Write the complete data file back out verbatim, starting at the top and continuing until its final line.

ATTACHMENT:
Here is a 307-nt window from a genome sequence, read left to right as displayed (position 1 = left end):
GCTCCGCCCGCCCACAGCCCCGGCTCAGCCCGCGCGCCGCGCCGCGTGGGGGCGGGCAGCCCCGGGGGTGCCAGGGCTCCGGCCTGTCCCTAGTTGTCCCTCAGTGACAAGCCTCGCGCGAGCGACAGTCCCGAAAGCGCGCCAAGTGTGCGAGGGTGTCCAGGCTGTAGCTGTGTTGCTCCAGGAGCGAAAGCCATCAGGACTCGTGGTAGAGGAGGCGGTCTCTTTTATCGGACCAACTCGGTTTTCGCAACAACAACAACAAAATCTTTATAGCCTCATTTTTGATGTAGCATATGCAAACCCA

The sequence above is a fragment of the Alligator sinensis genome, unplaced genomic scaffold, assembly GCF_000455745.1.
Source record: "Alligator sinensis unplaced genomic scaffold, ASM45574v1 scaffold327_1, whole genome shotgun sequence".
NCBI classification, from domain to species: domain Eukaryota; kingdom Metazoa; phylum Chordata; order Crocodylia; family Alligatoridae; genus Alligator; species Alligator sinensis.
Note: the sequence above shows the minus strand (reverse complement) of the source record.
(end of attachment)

Here is a 307-nt window from a genome sequence, read left to right as displayed (position 1 = left end):
GCTCCGCCCGCCCACAGCCCCGGCTCAGCCCGCGCGCCGCGCCGCGTGGGGGCGGGCAGCCCCGGGGGTGCCAGGGCTCCGGCCTGTCCCTAGTTGTCCCTCAGTGACAAGCCTCGCGCGAGCGACAGTCCCGAAAGCGCGCCAAGTGTGCGAGGGTGTCCAGGCTGTAGCTGTGTTGCTCCAGGAGCGAAAGCCATCAGGACTCGTGGTAGAGGAGGCGGTCTCTTTTATCGGACCAACTCGGTTTTCGCAACAACAACAACAAAATCTTTATAGCCTCATTTTTGATGTAGCATATGCAAACCCA

The sequence above is a fragment of the Alligator sinensis genome, unplaced genomic scaffold, assembly GCF_000455745.1.
Source record: "Alligator sinensis unplaced genomic scaffold, ASM45574v1 scaffold327_1, whole genome shotgun sequence".
NCBI classification, from domain to species: domain Eukaryota; kingdom Metazoa; phylum Chordata; order Crocodylia; family Alligatoridae; genus Alligator; species Alligator sinensis.
Note: the sequence above shows the minus strand (reverse complement) of the source record.